The pathogenesis of hydatidiform mole has remained a subject of considerable speculation for many years. The work of Kajii and Ohama,11 however, demonstrated that hydatidiform mole results from the fertilization of an "empty egg," that is, an ovum without any active chromosomal material. The chromosomes of the sperm, finding no chromosomal complement from the ovum, reduplicate themselves, resulting in a 46,XX molar pregnancy. This has also been called a complete mole or classic mole. In complete mole, there is complete lack of fetal development, so there are no identifiable fetal parts or fetal membranes that can be seen in this situation. Complete moles are associated with different degrees of trophoblastic proliferation and may follow either a benign or malignant clinical course. Only about 20% of cases will eventually pursue a malignant course.6
Some cases of hydatidiform mole are found to contain a small complement of fetal structure, such as a placenta with membranes, or even a developed fetus. This is referred to as a partial mole. These cases usually involve some edema of the villi but relatively little trophoblastic proliferation. Hydropic degeneration is present, but with some elements associated with fetal structures, the designation partial mole has been made.12 Although subsequent malignancy has been reported, partial moles are almost always benign.13 In a partial mole, the fetus usually has significant congenital anomalies and a triploid karyotype.14 Two sets of chromosomes are of paternal origin, and the third set is of maternal origin, usually leading to a karyotype of 69 XXY or 69 XXX.
A fetus with a coexisting molar pregnancy can occur. This is much less common than a partial molar pregnancy; however, it can grossly appear similar to the partial mole. This disorder is thought to result from a dizygotic pregnancy, with one fetus resulting from a normal fertilization and the other being a complete molar pregnancy.15 In these patients, a fetus and normal placenta can usually be identified, in contrast to a partial molar pregnancy where a normal placenta is not present.
Hydropic degeneration of the placenta may give a similar sonographic appearance to complete and partial mole, but, histologically, it is not associated with trophoblastic proliferation. The villi and hydropic degeneration of the placenta are swollen and edematous, and thus may resemble abnormal trophoblastic tissue. Microscopic examination will usually reveal the absence of cisternal formation; only hydropic swelling is seen. Hydropic degeneration may be seen in 20% to 40% of placentas from abortuses.6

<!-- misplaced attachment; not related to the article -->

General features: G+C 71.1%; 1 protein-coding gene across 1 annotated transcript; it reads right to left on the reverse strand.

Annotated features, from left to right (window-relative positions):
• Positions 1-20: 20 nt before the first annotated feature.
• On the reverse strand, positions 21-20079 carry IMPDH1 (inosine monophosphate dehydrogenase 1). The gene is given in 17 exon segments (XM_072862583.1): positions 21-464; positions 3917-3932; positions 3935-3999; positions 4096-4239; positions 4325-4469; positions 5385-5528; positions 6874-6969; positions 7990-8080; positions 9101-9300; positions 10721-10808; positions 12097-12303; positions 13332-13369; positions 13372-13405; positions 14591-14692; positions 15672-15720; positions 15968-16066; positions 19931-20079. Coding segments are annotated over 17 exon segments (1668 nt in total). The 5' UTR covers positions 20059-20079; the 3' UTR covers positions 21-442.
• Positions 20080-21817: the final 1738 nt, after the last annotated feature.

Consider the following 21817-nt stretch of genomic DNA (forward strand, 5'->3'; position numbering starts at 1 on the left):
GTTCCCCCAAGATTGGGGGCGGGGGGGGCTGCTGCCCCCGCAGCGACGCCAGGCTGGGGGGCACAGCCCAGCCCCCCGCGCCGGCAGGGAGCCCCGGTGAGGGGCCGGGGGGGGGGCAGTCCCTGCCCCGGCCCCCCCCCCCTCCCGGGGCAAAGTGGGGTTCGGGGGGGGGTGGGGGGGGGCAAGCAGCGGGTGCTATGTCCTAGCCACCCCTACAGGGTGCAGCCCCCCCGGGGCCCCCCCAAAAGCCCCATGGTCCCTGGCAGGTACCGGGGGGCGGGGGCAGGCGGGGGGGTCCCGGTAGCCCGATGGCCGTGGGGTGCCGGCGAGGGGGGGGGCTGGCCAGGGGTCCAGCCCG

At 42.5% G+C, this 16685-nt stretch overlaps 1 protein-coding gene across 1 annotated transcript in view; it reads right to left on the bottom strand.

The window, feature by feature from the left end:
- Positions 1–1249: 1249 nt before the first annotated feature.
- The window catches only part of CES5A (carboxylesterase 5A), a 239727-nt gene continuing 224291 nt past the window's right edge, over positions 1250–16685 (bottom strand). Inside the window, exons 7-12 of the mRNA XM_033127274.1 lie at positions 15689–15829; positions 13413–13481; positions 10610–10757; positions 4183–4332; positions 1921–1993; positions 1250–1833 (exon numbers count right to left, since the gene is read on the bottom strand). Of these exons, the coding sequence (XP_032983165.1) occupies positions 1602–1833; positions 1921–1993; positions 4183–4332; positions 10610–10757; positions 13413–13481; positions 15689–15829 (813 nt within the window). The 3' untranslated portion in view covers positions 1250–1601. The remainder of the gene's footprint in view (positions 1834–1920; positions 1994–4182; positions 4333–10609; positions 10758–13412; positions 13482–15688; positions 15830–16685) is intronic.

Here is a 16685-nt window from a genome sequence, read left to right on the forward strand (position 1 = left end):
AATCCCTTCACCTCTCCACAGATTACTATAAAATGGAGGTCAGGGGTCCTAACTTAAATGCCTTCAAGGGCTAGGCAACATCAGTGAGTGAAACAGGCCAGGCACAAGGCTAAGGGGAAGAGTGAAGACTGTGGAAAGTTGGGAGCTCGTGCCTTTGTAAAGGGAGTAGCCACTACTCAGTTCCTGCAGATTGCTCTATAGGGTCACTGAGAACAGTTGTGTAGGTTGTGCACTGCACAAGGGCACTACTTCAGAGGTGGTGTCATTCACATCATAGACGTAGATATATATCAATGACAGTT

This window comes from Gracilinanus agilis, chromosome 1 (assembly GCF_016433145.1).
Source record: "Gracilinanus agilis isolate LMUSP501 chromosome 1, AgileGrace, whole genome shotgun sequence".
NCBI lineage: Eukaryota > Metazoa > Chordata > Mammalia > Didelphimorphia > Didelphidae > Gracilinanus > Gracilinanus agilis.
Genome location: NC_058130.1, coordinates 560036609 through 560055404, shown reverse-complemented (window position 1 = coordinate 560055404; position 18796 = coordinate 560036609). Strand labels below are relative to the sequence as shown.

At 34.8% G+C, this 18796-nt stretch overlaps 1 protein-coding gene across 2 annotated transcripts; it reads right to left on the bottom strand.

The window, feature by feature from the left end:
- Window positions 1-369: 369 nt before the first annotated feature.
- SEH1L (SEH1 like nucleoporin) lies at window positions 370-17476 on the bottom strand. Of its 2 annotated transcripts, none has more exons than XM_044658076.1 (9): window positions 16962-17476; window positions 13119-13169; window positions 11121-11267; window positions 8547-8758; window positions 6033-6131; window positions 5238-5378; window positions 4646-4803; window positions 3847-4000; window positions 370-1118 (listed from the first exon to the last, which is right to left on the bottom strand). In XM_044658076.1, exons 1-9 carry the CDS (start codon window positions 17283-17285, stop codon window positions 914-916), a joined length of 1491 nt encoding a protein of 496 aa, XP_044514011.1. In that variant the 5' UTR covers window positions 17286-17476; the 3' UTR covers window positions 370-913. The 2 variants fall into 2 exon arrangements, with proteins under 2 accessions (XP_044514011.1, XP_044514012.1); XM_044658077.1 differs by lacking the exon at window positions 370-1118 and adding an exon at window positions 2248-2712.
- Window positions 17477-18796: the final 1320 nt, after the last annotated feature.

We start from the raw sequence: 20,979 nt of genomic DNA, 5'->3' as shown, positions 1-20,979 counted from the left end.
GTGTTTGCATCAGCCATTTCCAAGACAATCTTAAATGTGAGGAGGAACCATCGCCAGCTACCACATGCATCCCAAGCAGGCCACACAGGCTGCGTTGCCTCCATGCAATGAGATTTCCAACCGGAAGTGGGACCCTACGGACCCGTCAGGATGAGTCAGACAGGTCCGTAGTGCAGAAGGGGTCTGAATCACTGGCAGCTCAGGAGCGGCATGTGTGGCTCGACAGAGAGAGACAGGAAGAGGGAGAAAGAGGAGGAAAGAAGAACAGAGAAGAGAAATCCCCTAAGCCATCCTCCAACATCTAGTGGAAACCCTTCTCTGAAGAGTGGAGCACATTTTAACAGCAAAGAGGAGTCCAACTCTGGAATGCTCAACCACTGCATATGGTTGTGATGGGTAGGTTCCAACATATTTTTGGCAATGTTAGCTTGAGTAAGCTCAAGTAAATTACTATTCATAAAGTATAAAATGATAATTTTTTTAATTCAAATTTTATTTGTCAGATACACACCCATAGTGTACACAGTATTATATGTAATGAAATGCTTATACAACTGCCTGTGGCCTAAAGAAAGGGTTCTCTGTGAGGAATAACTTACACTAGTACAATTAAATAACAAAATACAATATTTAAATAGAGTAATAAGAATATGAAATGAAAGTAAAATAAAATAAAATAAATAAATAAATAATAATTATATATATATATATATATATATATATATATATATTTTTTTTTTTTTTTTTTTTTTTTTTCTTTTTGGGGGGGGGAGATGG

The most common presenting clinical sign of molar pregnancy is vaginal bleeding, which may be seen in 89% to 97% of cases; in approximately half of the cases, the bleeding may be severe enough to produce anemia.16 A uterus that is enlarged beyond what is expected based on gestational age is considered "classic" for molar pregnancy; however, this is only seen in 33% to 51% of cases.16 In approximately 50% of cases, patients will present with what is easily recognized as a molar pregnancy based on the passage of vesicular tissue via the vagina.17 If there has been significant expulsion of molar tissue before presentation, the uterus may appear normal for size or even small for dates, both clinically and sonographically.
Molar pregnancies should always be considered in the differential diagnosis of a patient presenting with severe preeclampsia before 24 weeks of gestation without underlying renal disease. Although this presentation is considered classic for hydatidiform mole, it is only seen in 6% to 12% of cases of molar pregnancy.16
Theca-lutein cysts are often encountered in patients with molar pregnancies. These are physiological cysts and not neoplasms due to the high hCG levels. The actual incidence of these cysts in association with molar pregnancy has been reported in various series to range from 18% to 37%.18,19 Compared with clinical examination, sonography can more accurately assess the presence or absence of thecalutein cysts (Figures 29-5 and 29-6).20 In one large series, theca-lutein cysts were detected clinically in 10% of patients with molar pregnancy, compared with 37% of patients when examined by sonography.19 The presence or absence of theca-lutein cysts does not seem to be an accurate predictor of later development of an invasive mole or choriocarcinoma.19 A review of a series at the University of Southern California has suggested, however, that patients with theca-lutein cysts have a 2-fold increase of malignant sequelae.21 In most patients who undergo spontaneous resolution of hCG levels, the cysts also regress spontaneously; however, they may occasionally undergo torsion, and therefore require surgical intervention.